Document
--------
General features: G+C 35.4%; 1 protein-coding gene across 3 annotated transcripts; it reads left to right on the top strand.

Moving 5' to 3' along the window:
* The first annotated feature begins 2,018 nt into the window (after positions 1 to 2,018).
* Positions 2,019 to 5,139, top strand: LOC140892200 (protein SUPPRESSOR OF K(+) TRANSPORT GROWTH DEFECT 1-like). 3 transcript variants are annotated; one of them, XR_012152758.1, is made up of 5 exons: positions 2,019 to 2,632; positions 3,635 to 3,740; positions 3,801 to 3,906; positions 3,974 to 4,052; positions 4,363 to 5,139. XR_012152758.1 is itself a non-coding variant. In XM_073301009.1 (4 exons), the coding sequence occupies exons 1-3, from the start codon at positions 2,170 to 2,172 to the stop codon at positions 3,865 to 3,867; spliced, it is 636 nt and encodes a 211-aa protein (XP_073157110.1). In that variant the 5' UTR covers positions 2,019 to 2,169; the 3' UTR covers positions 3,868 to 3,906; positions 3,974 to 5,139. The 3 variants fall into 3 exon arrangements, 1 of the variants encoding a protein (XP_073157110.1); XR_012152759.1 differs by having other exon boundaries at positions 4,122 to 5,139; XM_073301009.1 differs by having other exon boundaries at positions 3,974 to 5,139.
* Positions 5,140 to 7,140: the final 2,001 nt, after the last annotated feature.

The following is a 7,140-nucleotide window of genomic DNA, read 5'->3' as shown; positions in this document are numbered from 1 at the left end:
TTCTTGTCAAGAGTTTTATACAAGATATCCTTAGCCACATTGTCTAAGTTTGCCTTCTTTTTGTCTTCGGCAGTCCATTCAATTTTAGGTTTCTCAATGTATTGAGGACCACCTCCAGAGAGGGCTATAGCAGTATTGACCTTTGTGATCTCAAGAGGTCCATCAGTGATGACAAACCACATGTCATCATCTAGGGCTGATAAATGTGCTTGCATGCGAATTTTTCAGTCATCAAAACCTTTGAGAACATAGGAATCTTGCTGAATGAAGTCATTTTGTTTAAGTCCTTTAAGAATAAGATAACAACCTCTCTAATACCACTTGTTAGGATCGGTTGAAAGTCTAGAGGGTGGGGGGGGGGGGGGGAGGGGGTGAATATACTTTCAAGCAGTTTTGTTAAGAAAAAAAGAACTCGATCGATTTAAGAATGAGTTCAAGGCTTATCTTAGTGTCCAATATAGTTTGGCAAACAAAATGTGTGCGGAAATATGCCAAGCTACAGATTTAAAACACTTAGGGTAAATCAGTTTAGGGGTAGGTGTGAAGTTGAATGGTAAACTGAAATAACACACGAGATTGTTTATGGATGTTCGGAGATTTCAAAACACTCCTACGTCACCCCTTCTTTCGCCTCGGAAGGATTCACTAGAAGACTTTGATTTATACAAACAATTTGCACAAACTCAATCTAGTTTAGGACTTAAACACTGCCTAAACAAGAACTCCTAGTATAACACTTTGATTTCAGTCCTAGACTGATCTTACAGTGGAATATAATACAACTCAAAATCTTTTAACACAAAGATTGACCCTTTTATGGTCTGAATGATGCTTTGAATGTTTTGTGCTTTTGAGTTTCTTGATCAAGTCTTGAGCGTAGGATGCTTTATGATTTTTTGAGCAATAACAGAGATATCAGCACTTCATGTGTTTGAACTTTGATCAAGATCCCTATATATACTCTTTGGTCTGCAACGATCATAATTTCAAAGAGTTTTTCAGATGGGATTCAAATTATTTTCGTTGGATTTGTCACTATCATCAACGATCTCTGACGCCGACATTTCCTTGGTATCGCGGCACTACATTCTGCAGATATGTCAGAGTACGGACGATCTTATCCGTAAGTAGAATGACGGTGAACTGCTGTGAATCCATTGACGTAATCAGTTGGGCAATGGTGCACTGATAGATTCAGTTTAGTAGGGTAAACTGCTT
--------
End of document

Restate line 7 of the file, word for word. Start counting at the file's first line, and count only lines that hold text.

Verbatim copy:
TTCTTGTCAAGAGTTTTATACAAGATATCCTTAGCCACATTGTCTAAGTTTGCCTTCTTTTTGTCTTCGGCAGTCCATTCAATTTTAGGTTTCTCAATGTATTGAGGACCACCTCCAGAGAGGGCTATAGCAGTATTGACCTTTGTGATCTCAAGAGGTCCATCAGTGATGACAAACCACATGTCATCATCTAGGGCTGATAAATGTGCTTGCATGCGAATTTTTCAGTCATCAAAACCTTTGAGAACATAGGAATCTTGCTGAATGAAGTCATTTTGTTTAAGTCCTTTAAGAATAAGATAACAACCTCTCTAATACCACTTGTTAGGATCGGTTGAAAGTCTAGAGGGTGGGGGGGGGGGGGGGAGGGGGTGAATATACTTTCAAGCAGTTTTGTTAAGAAAAAAAGAACTCGATCGATTTAAGAATGAGTTCAAGGCTTATCTTAGTGTCCAATATAGTTTGGCAAACAAAATGTGTGCGGAAATATGCCAAGCTACAGATTTAAAACACTTAGGGTAAATCAGTTTAGGGGTAGGTGTGAAGTTGAATGGTAAACTGAAATAACACACGAGATTGTTTATGGATGTTCGGAGATTTCAAAACACTCCTACGTCACCCCTTCTTTCGCCTCGGAAGGATTCACTAGAAGACTTTGATTTATACAAACAATTTGCACAAACTCAATCTAGTTTAGGACTTAAACACTGCCTAAACAAGAACTCCTAGTATAACACTTTGATTTCAGTCCTAGACTGATCTTACAGTGGAATATAATACAACTCAAAATCTTTTAACACAAAGATTGACCCTTTTATGGTCTGAATGATGCTTTGAATGTTTTGTGCTTTTGAGTTTCTTGATCAAGTCTTGAGCGTAGGATGCTTTATGATTTTTTGAGCAATAACAGAGATATCAGCACTTCATGTGTTTGAACTTTGATCAAGATCCCTATATATACTCTTTGGTCTGCAACGATCATAATTTCAAAGAGTTTTTCAGATGGGATTCAAATTATTTTCGTTGGATTTGTCACTATCATCAACGATCTCTGACGCCGACATTTCCTTGGTATCGCGGCACTACATTCTGCAGATATGTCAGAGTACGGACGATCTTATCCGTAAGTAGAATGACGGTGAACTGCTGTGAATCCATTGACGTAATCAGTTGGGCAATGGTGCACTGATAGATTCAGTTTAGTAGGGTAAACTGCTT